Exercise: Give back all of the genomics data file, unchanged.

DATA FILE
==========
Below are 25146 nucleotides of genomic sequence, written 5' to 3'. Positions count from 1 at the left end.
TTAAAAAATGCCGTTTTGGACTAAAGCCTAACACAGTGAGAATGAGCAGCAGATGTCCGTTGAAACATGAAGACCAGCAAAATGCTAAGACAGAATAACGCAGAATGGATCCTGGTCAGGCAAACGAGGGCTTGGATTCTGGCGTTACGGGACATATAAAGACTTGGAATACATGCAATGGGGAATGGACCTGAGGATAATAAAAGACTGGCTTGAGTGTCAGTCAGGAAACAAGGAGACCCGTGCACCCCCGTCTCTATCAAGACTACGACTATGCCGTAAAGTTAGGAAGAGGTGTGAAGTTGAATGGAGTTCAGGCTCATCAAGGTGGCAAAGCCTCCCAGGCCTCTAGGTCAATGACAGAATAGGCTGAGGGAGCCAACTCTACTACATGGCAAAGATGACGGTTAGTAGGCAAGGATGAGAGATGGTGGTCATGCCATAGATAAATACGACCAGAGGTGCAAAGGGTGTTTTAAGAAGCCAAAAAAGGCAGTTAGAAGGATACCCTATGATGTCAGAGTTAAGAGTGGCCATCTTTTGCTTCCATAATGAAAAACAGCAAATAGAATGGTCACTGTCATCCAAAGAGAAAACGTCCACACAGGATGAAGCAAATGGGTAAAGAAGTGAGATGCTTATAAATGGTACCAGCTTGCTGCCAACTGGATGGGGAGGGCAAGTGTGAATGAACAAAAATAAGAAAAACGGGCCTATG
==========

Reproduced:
Below are 25146 nucleotides of genomic sequence, written 5' to 3'. Positions count from 1 at the left end.
TTAAAAAATGCCGTTTTGGACTAAAGCCTAACACAGTGAGAATGAGCAGCAGATGTCCGTTGAAACATGAAGACCAGCAAAATGCTAAGACAGAATAACGCAGAATGGATCCTGGTCAGGCAAACGAGGGCTTGGATTCTGGCGTTACGGGACATATAAAGACTTGGAATACATGCAATGGGGAATGGACCTGAGGATAATAAAAGACTGGCTTGAGTGTCAGTCAGGAAACAAGGAGACCCGTGCACCCCCGTCTCTATCAAGACTACGACTATGCCGTAAAGTTAGGAAGAGGTGTGAAGTTGAATGGAGTTCAGGCTCATCAAGGTGGCAAAGCCTCCCAGGCCTCTAGGTCAATGACAGAATAGGCTGAGGGAGCCAACTCTACTACATGGCAAAGATGACGGTTAGTAGGCAAGGATGAGAGATGGTGGTCATGCCATAGATAAATACGACCAGAGGTGCAAAGGGTGTTTTAAGAAGCCAAAAAAGGCAGTTAGAAGGATACCCTATGATGTCAGAGTTAAGAGTGGCCATCTTTTGCTTCCATAATGAAAAACAGCAAATAGAATGGTCACTGTCATCCAAAGAGAAAACGTCCACACAGGATGAAGCAAATGGGTAAAGAAGTGAGATGCTTATAAATGGTACCAGCTTGCTGCCAACTGGATGGGGAGGGCAAGTGTGAATGAACAAAAATAAGAAAAACGGGCCTATG